24-Hour Crisis Hotline: (877)SAFEGBC or (877)723-3422 Mental Health & Substance Abuse Issues

6502 Nursery Drive, Suite 100
Victoria, TX 77904
(361)575-0611
(800)421-8825
Fax: (361)578-5500

Medical Disorders
Resources
Basic InformationLookupsLatest News
Health Tip: Do's and Don'ts for Calling 911Experimental Injection May Protect Against Peanut AllergyReblozyl Approved to Treat Anemia in Patients With Beta ThalassemiaAHA News: High Blood Pressure Common Among Black Young AdultsAHA News: Congenital Heart Disease Linked to Neighborhood Pollution, PovertySome Headway Made Against 'Superbugs,' but Threat Remains: CDCHealth Tip: A Well-Stocked First-Aid KitLung Cancer Report Delivers Good, Bad NewsAHA News: Millions Unaware of Common Heart Attack SymptomsWant Extra Years of Life? Keep Blood Pressure Tightly ControlledTestosterone Supplements Double Men's Odds for Blood Clots: StudyHealth Tip: Treating Post-Nasal DripOpioids Won't Help Arthritis Patients Long-Term: StudyCommon Muscle Relaxant Could Pose Mental Dangers for SeniorsKratom May Cause Liver Damage: StudySupplements Don't Prevent Kidney Disease in Type 2 DiabeticsNew Tool Predicts Odds of Kidney DiseaseVitamin E Acetate Is Leading Suspect in Vaping-Linked Lung Illnesses: CDCVaping-Linked Lung Illnesses Top 2,000, CDC SaysAHA News: Stroke Death Rate Increasing for Middle-Aged AmericansRural Americans Dying More From Preventable Causes Than City DwellersWhy Hand-Washing Beats Hand SanitizersSleepless Nights Could Raise Heart RisksScreening Truckers for Sleep Apnea Cuts Health Insurance CostsDo You Take Biotin Supplements? They Could Affect Your Medical TestsAHA News: Heart Disease Down Over A Generation Among American IndiansRisks Mount for Lonely Hearts After Cardiac SurgeryDaylight Saving Time Bad for Health, Experts ClaimHealth Tip: Prevent BloatingCould a Blood Test for Breast Cancer Become a Reality?One Dead, 8 Hospitalized in Salmonella Outbreak Tied to Ground BeefMost Americans Fear Cancer, but Feel Powerless to Prevent It: SurveyFewer Opioids After Eye Surgery Don't Mean More Post-Op PainDrug Trio Could Give Patients With Cystic Fibrosis a New OptionCould Tissue-Sealing Tape One Day Replace Stitches?Deep Sleep May 'Rinse' Day's Toxins From BrainClose to 1,900 Cases of Vaping-Linked Lung Illness, CDC SaysMeasles Leaves People More Vulnerable to Future InfectionsHealth Tip: Nausea After EatingSooner Is Usually Better for Gallbladder SurgeryProtect Your Heart Through the Holiday SeasonReport Finds Americans' Health Is FlaggingAHA News: Retina Changes Offer Glimpse Into Body's Heart HealthWildfire Smoke Threatens Health for Miles AroundHealth Tip: Hand Swelling During ExerciseToo Many Seniors Back in Hospital for Infections Treated During First StayHealth Tip: Cold, Flu or Allergy?Health Tip: What Your Urine Color May MeanNew Database Shows 'Rare' Diseases Are Not So Rare WorldwideIs Head Injury Causing Dementia? MRI Might Show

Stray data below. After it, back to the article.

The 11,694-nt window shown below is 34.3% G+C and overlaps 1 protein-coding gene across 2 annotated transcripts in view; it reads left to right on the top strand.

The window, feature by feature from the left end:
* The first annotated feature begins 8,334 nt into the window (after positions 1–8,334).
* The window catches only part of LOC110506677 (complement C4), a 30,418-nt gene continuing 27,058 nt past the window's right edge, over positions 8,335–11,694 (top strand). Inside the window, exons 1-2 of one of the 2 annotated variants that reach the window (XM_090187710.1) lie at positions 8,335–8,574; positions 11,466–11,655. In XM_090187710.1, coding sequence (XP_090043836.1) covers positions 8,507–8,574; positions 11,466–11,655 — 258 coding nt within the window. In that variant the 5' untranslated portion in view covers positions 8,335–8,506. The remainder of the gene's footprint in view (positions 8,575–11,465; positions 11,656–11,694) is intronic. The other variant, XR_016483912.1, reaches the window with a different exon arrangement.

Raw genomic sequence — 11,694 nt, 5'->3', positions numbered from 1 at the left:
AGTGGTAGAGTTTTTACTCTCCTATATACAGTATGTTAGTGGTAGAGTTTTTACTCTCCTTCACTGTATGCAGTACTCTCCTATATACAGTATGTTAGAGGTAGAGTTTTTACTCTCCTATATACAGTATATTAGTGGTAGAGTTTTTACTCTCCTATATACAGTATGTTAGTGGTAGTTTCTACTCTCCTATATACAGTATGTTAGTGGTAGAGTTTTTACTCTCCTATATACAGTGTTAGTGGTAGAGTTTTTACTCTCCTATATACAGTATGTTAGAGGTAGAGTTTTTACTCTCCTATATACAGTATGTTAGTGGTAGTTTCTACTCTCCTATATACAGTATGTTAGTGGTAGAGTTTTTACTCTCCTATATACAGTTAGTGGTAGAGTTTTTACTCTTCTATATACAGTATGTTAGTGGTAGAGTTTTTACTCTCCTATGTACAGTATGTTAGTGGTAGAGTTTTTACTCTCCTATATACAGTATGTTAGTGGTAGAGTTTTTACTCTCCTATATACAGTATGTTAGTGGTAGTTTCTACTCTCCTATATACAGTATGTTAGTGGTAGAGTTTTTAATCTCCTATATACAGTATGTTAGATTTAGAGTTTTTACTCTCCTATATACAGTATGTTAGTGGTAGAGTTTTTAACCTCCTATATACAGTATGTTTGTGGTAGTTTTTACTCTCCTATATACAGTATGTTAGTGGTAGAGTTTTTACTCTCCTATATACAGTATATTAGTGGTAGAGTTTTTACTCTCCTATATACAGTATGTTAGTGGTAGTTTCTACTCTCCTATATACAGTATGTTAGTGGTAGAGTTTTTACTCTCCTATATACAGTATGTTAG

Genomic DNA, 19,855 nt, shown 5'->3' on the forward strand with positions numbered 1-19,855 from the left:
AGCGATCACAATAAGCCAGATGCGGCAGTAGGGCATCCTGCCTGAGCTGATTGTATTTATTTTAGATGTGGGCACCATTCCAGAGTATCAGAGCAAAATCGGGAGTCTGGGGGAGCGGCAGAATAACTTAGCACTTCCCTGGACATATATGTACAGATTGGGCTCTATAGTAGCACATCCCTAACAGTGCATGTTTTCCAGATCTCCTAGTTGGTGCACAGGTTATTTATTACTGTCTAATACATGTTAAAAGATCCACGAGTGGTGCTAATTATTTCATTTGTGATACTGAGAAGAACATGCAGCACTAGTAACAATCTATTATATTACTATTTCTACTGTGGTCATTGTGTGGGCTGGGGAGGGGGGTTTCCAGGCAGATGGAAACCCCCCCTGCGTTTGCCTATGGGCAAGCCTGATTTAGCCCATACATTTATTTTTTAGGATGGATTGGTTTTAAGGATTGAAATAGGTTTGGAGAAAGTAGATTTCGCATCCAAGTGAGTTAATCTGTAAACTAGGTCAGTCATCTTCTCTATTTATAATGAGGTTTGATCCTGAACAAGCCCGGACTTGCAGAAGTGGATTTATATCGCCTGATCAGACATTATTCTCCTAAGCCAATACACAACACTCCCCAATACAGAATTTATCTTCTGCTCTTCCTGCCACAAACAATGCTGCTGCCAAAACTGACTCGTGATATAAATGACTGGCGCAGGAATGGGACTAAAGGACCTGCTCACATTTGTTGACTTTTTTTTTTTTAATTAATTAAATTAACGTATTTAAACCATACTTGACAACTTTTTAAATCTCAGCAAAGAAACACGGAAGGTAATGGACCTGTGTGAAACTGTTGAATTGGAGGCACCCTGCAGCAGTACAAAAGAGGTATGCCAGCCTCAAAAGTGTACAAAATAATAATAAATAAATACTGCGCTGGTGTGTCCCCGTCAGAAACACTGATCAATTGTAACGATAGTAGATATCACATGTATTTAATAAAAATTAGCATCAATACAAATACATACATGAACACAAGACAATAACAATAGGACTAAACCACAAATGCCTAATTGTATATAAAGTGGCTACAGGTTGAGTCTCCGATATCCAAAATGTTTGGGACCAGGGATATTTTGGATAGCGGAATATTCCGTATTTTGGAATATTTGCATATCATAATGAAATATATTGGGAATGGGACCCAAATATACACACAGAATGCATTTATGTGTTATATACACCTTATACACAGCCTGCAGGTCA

Questions and AnswersLinks
Related Topics

Diabetes

Many ICU Admissions May Be Preventable, Large Study Suggests

HealthDay News
by -- Steven Reinberg
Updated: Oct 7th 2019

new article illustration

MONDAY, Oct. 7, 2019 (HealthDay News) -- Many people are unnecessarily admitted to hospital intensive care units (ICUs), a large new study suggests.

Better procedures for selecting patients who need the ICU could save money and improve care, researchers said.

"This study was motivated by my experiences caring for patients in the medical ICU who required maximal life support because, a few weeks or months before, they couldn't afford basic preventive medical services," said study lead author Dr. Gary Weissman, a researcher at the University of Pennsylvania's Palliative and Advanced Illness Research Center.

For the study, his team looked at data from Medicare Fee-for-Service, a Medicare Advantage plan and a large private insurer; together, the data represented about 66% of U.S. seniors. Between 2006 and 2015, nearly 100 million were hospitalized, and about 16 million were admitted to the ICU.

As many as 1 in 6 of the ICU admissions could have been avoided, the researchers found.

No "gold standard" exists for who should or should not be admitted to an ICU. Weissman's group, however, argued that ICU admission is preventable in two patient groups:

  • Timely outpatient care can prevent hospitalization for people with conditions such as high blood pressure, urinary tract infections or uncontrolled diabetes.
  • Among patients nearing the end of life, palliative care, not an ICU, may be appropriate, the researchers said. They added that patients with chronic lung disease, heart failure and neurodegenerative disorders may also be better served outside the ICU.

The report was published online Oct. 4 in the Annals of the American Thoracic Society.

"Investing in outpatient, preventive and palliative services should therefore be viewed as an important complementary, if not alternative, strategy to increasing the critical care workforce in seeking to provide the best care for the nation's sickest patients," Weissman and his team said in a journal news release.

More information

For more on critical care, visit the U.S. National Library of Medicine.